The series of Edward D. Hoch radio plays we’ve been running intermittently for several years (produced in the 1970s by Dave Amaral) continues this month with a story that not only features a locked room but an escape artist bound and chained at the center of it. Edward D. Hoch, who died in 2008, was the modern master of the locked-room, and, as is notable in this story, a writer able to recreate convincingly time periods other than our own.
This episode in a series of radio plays based on the stories of Edward D. Hoch (produced by Dave Amaral) will surprise listeners with some new twists on the locked-room escape story. One of the most famous examples of this type of mystery is Jacques Futrelle’s “The Problem of Cell 13,” and MWA Grand Master Hoch, who knew Futrelle’s work well, works references to that earlier tale into his puzzler starring Dr. Sam Hawthorne.
Terrie Farley Moran launched a new mystery series at novel length in 2014 with Berkley Prime Crime (see Well Read, Then Dead). Prior to that she had already established herself as a short-story writer, shortlisted twice for Best American Mystery Stories. Her first short story for EQMM was August 2012’s “Fontaine House.” Here she is with a reading of it recorded at the 2014 Bouchercon World Mystery Convention.
The holidays are here and we celebrate in this episode in our podcast series with a Christmas tale from Steve Hockensmith. EQMM readers know this Edgar, Anthony, and Shamus-nominated author not only for his Christmas stories but for the Sherlockian Westerns featuring cowboys Big Red and Old Red that have appeared in our pages—and also in a series of Hockensmith novels. “Special Delivery,” from EQMM’s January 2002 issue, is read here by professional voiceover artist Mike Wiltrout.
This month, in another episode in a series of radio plays produced by Dave Amaral, Dr. Sam Hawthorne solves the seemingly instantaneous disappearance of a boy from a school playground. Adapted from the short story “The Problem of the Little Red Schoolhouse,” by Edward D. Hoch, first published in EQMM in September 1976, the tale harkens back to the early days of the fictional Hawthorne’s career.
Featured this month is another in the series of plays produced by radioman Dave Amaral from the Dr. Sam Hawthorne stories of Edward D. Hoch. "The Problem of the Old Oak Tree," first published in the July, 1978 issue of EQMM, finds the country doctor pulled into a mystery surrounding the making of an early talking motion picture.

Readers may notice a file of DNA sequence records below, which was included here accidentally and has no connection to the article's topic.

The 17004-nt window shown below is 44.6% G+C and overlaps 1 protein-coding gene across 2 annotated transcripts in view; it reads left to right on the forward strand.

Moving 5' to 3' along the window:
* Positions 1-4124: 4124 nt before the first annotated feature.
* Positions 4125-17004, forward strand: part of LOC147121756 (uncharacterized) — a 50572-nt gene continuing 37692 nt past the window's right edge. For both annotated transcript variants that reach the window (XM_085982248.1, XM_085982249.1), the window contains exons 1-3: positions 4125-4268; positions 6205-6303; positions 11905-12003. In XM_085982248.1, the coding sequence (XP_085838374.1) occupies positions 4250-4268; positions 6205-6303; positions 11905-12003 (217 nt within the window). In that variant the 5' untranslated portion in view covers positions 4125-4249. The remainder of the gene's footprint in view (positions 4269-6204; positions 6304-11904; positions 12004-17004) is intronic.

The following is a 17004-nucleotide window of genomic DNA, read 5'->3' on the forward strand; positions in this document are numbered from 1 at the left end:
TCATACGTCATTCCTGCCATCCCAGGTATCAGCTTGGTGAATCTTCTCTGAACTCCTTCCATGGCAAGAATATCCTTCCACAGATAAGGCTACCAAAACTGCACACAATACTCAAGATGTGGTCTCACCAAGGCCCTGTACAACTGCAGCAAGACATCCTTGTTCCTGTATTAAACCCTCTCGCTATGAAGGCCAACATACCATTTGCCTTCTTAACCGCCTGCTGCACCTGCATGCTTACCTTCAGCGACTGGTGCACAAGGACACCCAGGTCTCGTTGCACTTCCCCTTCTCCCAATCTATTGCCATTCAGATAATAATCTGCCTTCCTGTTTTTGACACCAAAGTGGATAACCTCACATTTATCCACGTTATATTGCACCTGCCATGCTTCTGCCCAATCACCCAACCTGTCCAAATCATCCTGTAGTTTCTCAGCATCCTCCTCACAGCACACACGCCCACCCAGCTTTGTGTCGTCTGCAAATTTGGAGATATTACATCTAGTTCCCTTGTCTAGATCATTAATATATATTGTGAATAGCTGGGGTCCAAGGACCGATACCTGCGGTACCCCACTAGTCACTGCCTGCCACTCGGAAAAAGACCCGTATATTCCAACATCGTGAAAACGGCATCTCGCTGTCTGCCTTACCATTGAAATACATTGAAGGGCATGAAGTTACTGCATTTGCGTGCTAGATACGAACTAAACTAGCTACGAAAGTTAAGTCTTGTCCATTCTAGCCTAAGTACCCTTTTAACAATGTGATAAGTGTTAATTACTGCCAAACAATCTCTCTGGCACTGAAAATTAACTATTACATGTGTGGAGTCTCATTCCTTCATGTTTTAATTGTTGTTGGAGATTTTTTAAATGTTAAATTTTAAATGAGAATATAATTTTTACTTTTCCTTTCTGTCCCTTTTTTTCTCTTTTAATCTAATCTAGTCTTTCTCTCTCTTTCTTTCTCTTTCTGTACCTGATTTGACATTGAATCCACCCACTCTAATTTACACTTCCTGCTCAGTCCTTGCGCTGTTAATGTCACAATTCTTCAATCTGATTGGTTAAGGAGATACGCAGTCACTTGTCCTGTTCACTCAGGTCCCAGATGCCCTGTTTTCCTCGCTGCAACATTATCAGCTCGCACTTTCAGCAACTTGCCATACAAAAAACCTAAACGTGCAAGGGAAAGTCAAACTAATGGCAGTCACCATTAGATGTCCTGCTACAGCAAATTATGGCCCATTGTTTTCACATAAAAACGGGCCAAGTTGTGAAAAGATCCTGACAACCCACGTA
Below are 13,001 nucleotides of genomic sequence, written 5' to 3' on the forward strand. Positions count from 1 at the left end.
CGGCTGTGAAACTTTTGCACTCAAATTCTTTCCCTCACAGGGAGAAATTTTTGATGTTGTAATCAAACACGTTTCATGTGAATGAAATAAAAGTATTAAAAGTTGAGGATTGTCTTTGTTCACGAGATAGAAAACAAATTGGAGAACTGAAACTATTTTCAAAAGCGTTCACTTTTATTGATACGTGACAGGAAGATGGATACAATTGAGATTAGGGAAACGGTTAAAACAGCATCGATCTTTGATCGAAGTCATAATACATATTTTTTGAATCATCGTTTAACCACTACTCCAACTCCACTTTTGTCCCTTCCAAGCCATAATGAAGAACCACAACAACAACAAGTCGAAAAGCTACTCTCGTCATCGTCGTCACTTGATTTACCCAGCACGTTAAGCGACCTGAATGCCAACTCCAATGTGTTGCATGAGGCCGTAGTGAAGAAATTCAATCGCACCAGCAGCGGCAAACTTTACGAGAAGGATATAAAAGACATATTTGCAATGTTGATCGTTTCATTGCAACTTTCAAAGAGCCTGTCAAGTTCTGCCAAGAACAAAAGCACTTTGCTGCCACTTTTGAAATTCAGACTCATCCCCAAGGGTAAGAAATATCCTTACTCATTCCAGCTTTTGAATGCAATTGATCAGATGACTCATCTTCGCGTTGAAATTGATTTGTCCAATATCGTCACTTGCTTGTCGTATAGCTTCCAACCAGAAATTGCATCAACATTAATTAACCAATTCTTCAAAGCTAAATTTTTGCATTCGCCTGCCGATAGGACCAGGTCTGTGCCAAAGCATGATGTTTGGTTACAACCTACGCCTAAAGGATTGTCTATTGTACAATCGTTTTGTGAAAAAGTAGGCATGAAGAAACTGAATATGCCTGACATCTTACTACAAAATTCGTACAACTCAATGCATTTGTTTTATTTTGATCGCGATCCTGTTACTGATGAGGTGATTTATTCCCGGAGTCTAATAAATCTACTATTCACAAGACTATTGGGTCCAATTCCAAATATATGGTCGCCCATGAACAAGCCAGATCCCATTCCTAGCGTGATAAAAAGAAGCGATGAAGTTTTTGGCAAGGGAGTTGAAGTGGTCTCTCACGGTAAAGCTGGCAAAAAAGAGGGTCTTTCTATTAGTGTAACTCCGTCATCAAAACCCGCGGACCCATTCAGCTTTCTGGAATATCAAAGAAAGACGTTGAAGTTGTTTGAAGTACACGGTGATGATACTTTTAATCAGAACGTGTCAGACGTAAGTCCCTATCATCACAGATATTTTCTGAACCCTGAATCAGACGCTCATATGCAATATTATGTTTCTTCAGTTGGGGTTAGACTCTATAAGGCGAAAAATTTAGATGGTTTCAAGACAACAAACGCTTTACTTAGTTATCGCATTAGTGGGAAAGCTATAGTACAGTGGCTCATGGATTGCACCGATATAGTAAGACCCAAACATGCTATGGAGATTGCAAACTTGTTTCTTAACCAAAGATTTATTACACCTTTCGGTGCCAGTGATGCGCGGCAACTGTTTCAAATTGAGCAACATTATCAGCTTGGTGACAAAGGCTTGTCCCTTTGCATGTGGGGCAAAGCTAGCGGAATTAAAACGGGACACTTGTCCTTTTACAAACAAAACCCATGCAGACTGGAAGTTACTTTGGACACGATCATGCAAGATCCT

As promised earlier this year, we are featuring this month another play from the series of radio adaptations of the stories of Edward D. Hoch, produced by Dave Amaral. The story on which this episode is based was originally published under the title "The Problem of the County Fair," in the February 1978 issue of EQMM. Next month, we'll have another play in the series. Don't miss it!
Author and professor Tim L. Williams writes primarily short stories, and his work has been consistently well received. He has been nominated twice for the Private Eye Writers of America's Shamus Award for stories from his P.I. Charlie Raines series, published in EQMM, and he won an international Thriller Award for the most recent of those tales, "Half-Lives" (2011). In 2013 he received a nomination for the Edgar Allan Poe Award for best short story, for "Where That Morning Sun Goes Down," from the August 2013 EQMM, the story he reads for this podcast.
Professor of Criminal Justice Frankie Y. Bailey has written five novels in the Lizzie Stuart crime-historian mystery series. The story she reads for this podcast, "In Her Fashion," belongs to that series. It was her first story for EQMM, and appeared in the July 2014 issue. The recording was done on-site at the Malice Domestic Convention in Bethesda, Maryland in May of 2014.
Award-winning mystery writer, critic, and editor Martin Edwards is the creator of two long-running series of crime novels, and also the author of several dozen short stories, many of which have appeared in EQMM. He read his story “No Flowers,” (from our May 2012 issue) for us at the Malice Domestic Convention in Bethesda, Maryland in May of 2014.